Fairford has been a market town since 1135, selling mostly cheese, milk, corn, livestock and wool. Its prosperity continued until the decline of the wool trade. Fairford’s broad High Street and Town square are typical of an old market town. The streets are wide enough for sheep pens and tethered animals. The remains of iron rings can be seen in Park street where horses and bulls were tethered. The weighbridge was to be found in the road opposite the present War Memorial.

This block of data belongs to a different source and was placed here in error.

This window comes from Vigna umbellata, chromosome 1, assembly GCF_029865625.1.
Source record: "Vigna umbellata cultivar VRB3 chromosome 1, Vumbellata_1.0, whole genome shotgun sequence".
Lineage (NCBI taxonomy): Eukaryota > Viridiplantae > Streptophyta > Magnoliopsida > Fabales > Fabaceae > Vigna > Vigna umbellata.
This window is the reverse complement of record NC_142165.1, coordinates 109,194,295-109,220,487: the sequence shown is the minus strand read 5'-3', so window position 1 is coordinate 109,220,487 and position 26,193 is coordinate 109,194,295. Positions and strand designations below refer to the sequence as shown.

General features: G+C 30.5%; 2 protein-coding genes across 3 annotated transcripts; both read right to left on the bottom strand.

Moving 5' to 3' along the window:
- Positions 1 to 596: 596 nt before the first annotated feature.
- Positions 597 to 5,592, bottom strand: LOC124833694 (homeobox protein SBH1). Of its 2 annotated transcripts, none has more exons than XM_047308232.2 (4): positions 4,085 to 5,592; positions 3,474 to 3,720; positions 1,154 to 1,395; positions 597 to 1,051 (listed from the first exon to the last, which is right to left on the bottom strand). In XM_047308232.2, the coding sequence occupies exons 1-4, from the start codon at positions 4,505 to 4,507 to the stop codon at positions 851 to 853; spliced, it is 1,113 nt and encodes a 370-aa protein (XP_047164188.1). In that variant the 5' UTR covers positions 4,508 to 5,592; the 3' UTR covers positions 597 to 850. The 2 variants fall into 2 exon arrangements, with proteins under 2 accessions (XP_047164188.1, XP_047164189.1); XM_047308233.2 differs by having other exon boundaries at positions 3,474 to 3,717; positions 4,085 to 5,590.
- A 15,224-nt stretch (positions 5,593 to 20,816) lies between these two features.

In 1873 the railway came to Fairford providing further prosperity to the market and it helped to supply the Fairford Gas and Coke Company.
Cattle, sheep and pigs were sold at Fairford market until the First World War but by the 1930’s trade had declined and the markets ceased. A Wednesday traders market was revived in 1986 and is still popular today.